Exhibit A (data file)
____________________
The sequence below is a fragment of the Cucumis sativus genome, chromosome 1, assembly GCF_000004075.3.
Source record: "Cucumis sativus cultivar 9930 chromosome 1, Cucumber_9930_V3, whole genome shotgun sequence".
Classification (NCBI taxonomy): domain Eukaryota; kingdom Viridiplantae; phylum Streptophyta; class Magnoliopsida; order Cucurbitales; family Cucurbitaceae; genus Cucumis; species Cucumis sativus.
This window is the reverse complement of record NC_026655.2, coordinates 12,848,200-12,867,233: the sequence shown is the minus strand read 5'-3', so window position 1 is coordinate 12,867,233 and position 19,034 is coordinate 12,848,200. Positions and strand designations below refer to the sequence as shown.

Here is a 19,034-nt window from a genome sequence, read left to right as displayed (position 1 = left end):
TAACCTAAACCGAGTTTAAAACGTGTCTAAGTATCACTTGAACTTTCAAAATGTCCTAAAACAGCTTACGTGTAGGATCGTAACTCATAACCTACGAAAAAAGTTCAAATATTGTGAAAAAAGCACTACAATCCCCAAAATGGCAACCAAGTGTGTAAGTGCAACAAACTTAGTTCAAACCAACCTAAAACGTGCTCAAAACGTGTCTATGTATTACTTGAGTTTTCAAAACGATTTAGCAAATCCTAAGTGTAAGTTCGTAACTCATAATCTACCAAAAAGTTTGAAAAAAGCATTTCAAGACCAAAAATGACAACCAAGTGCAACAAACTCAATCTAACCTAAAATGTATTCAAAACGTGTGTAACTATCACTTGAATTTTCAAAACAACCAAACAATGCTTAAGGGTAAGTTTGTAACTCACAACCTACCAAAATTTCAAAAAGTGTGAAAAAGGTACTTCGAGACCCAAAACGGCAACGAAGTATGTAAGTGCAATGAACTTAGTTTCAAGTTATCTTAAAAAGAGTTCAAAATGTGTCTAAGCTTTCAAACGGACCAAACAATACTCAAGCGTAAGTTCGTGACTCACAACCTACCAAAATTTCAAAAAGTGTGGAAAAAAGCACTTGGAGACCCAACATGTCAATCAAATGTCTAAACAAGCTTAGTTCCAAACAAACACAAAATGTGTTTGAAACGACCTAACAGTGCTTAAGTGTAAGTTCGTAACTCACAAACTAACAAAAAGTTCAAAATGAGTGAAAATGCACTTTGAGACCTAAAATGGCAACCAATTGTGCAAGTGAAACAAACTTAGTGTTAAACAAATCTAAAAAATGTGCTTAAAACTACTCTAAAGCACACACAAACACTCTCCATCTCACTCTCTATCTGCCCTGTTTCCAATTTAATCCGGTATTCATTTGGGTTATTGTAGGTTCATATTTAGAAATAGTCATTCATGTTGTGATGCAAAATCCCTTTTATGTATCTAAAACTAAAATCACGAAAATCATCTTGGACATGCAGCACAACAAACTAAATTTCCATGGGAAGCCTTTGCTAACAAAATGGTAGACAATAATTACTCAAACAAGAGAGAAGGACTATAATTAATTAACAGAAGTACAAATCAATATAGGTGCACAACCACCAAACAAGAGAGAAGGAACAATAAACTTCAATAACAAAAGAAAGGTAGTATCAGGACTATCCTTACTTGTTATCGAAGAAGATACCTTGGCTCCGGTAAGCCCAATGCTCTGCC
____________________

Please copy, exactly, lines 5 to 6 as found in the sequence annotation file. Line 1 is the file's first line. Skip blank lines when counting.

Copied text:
Here is a 19,034-nt window from a genome sequence, read left to right as displayed (position 1 = left end):
TAACCTAAACCGAGTTTAAAACGTGTCTAAGTATCACTTGAACTTTCAAAATGTCCTAAAACAGCTTACGTGTAGGATCGTAACTCATAACCTACGAAAAAAGTTCAAATATTGTGAAAAAAGCACTACAATCCCCAAAATGGCAACCAAGTGTGTAAGTGCAACAAACTTAGTTCAAACCAACCTAAAACGTGCTCAAAACGTGTCTATGTATTACTTGAGTTTTCAAAACGATTTAGCAAATCCTAAGTGTAAGTTCGTAACTCATAATCTACCAAAAAGTTTGAAAAAAGCATTTCAAGACCAAAAATGACAACCAAGTGCAACAAACTCAATCTAACCTAAAATGTATTCAAAACGTGTGTAACTATCACTTGAATTTTCAAAACAACCAAACAATGCTTAAGGGTAAGTTTGTAACTCACAACCTACCAAAATTTCAAAAAGTGTGAAAAAGGTACTTCGAGACCCAAAACGGCAACGAAGTATGTAAGTGCAATGAACTTAGTTTCAAGTTATCTTAAAAAGAGTTCAAAATGTGTCTAAGCTTTCAAACGGACCAAACAATACTCAAGCGTAAGTTCGTGACTCACAACCTACCAAAATTTCAAAAAGTGTGGAAAAAAGCACTTGGAGACCCAACATGTCAATCAAATGTCTAAACAAGCTTAGTTCCAAACAAACACAAAATGTGTTTGAAACGACCTAACAGTGCTTAAGTGTAAGTTCGTAACTCACAAACTAACAAAAAGTTCAAAATGAGTGAAAATGCACTTTGAGACCTAAAATGGCAACCAATTGTGCAAGTGAAACAAACTTAGTGTTAAACAAATCTAAAAAATGTGCTTAAAACTACTCTAAAGCACACACAAACACTCTCCATCTCACTCTCTATCTGCCCTGTTTCCAATTTAATCCGGTATTCATTTGGGTTATTGTAGGTTCATATTTAGAAATAGTCATTCATGTTGTGATGCAAAATCCCTTTTATGTATCTAAAACTAAAATCACGAAAATCATCTTGGACATGCAGCACAACAAACTAAATTTCCATGGGAAGCCTTTGCTAACAAAATGGTAGACAATAATTACTCAAACAAGAGAGAAGGACTATAATTAATTAACAGAAGTACAAATCAATATAGGTGCACAACCACCAAACAAGAGAGAAGGAACAATAAACTTCAATAACAAAAGAAAGGTAGTATCAGGACTATCCTTACTTGTTATCGAAGAAGATACCTTGGCTCCGGTAAGCCCAATGCTCTGCC